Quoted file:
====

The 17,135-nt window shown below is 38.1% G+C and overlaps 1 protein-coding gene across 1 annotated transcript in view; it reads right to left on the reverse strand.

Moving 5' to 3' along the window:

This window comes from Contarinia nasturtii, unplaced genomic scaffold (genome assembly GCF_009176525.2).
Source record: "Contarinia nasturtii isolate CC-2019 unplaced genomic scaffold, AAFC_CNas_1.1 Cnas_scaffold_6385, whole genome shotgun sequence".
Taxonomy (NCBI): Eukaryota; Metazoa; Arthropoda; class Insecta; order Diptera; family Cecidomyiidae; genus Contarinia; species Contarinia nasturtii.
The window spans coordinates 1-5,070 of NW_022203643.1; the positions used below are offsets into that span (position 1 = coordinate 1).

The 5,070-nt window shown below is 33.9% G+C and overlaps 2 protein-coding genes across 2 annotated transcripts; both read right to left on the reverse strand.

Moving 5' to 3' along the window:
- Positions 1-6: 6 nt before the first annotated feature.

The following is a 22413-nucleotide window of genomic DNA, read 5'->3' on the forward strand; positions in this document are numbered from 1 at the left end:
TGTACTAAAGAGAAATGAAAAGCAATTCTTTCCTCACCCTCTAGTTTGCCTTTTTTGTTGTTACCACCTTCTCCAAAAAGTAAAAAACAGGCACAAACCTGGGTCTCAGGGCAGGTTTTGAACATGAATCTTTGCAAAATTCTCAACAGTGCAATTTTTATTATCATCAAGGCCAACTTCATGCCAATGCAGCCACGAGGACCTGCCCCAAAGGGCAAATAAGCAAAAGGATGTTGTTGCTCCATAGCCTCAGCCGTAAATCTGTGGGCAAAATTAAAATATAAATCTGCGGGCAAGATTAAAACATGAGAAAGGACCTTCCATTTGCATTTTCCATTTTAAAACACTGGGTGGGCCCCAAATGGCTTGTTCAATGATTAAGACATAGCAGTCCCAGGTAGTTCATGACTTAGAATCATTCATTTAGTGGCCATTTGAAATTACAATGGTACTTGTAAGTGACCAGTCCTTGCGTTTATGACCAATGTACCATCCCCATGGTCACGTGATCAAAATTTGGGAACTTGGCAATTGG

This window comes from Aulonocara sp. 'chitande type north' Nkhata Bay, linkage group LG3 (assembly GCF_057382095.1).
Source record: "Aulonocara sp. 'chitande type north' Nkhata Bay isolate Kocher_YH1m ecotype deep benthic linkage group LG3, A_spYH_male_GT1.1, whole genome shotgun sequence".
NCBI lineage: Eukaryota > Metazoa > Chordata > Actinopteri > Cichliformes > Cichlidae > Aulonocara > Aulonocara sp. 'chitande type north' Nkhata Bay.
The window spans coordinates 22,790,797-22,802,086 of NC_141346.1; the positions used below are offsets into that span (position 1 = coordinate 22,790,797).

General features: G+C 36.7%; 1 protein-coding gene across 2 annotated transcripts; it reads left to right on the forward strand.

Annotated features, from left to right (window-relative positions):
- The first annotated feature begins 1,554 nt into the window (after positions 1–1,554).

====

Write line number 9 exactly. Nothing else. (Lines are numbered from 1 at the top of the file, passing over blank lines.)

- Positions 1-6: 6 nt before the first annotated feature.